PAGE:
Submitted by noline9 on
The Waterloo Region Coalition Against Line 9 has made the case to Regional
Council that dilbit is too great a risk, and has demanded a ban on
transporting this toxic sludge through the region. Call your councillors to
voice your support for a ban and let them know this is something that lots
of local residents care about!
Here are some points to bring up when talking to councillors:
- Diluted bitumen (dilbit) is a highly dangerous substance. In addition
to heavy crude oil, it has a proprietary chemical slurry mixed in to make
the substance flow. In a spill, these toxic chemicals vaporise, so people
in the area will get sick from breathing in the air. The health impacts of the dilbit spill in Mayflower, Arkansas attest to this.
- The Grand River is particularly threatened by dilbit. When dilbit
spills into a river, the crude oil sludge sinks to the bottom and can't be
cleaned up. The 2010 spill into the Kalamazoo River in Michigan was the test case
for this, and four years later, it still isn't cleaned up—this could very
well become the fate of the Grand River if we don't ban the transport of
- Any method of transporting dilbit poses a threat. Oil trains derail to
disastrous consequences, as we saw in Lac Megantic. Cambridge is already at
risk from such an explosion (see http://explosive-crude-by-rail.org/ca/).
And pipelines, regardless of inspections, spill. Line 9, which Enbridge wants to pump dilbit through, has had 35 significant spills in its operational history—that averages to almost 1 a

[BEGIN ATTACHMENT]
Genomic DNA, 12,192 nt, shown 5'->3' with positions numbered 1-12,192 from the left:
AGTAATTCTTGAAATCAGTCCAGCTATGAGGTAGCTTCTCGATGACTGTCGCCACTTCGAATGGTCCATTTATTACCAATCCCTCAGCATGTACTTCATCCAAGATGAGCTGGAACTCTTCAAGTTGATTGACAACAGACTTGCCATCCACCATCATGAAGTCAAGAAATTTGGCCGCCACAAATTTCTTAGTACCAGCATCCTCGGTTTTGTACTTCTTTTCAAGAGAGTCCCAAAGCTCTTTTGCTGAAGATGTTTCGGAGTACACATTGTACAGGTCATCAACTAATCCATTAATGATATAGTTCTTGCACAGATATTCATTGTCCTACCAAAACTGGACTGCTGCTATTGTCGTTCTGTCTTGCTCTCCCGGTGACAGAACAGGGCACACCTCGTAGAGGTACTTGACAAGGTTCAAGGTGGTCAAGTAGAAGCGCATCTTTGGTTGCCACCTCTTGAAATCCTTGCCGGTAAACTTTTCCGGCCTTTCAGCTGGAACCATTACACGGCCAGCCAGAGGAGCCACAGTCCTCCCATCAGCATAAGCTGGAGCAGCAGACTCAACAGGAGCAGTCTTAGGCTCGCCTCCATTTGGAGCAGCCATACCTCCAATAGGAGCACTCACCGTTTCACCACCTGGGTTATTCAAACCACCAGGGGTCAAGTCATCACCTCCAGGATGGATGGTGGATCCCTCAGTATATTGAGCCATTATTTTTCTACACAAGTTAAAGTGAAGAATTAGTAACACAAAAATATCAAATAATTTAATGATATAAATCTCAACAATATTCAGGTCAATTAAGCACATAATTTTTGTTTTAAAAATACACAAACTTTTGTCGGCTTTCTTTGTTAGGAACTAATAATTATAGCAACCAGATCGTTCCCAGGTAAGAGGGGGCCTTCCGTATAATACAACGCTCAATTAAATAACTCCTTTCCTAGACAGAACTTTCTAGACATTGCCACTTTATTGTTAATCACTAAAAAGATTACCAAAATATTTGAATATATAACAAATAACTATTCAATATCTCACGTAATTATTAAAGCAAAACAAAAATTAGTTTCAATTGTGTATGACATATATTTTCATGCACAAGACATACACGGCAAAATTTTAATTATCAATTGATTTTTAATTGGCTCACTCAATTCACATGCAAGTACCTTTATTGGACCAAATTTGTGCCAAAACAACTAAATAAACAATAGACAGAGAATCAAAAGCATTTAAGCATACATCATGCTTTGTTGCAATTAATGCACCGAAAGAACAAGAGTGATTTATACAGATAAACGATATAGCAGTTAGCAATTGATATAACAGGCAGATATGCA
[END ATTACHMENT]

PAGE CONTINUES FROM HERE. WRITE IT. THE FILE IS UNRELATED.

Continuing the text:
year—and Line 7, which runs parallel, is 20 years older than Line 9, making
it potentially at an even greater risk for a spill.
- The Grand River watershed is an essential source of water for the
region. Through thousands of wells, it provides drinking water for the
majority of residents, as well as water for farms. It also supports
countless ecosystems, serving as a habitat for a rich diversity of species.
- Dilbit isn't worth the risk to the region. We have nothing to gain from
moving dilbit through Waterloo Region. It doesn't bring jobs or money, and
it works against building healthy, sustainable communities. Transporting
dilbit through the Region just puts the water and land, and all of us who
live on it, at risk.
If you want more resources, have questions, or want to share what you heard
in response from councillors, get in touch with us at
firstname.lastname@example.org, and look for updates on noline9wr.ca!
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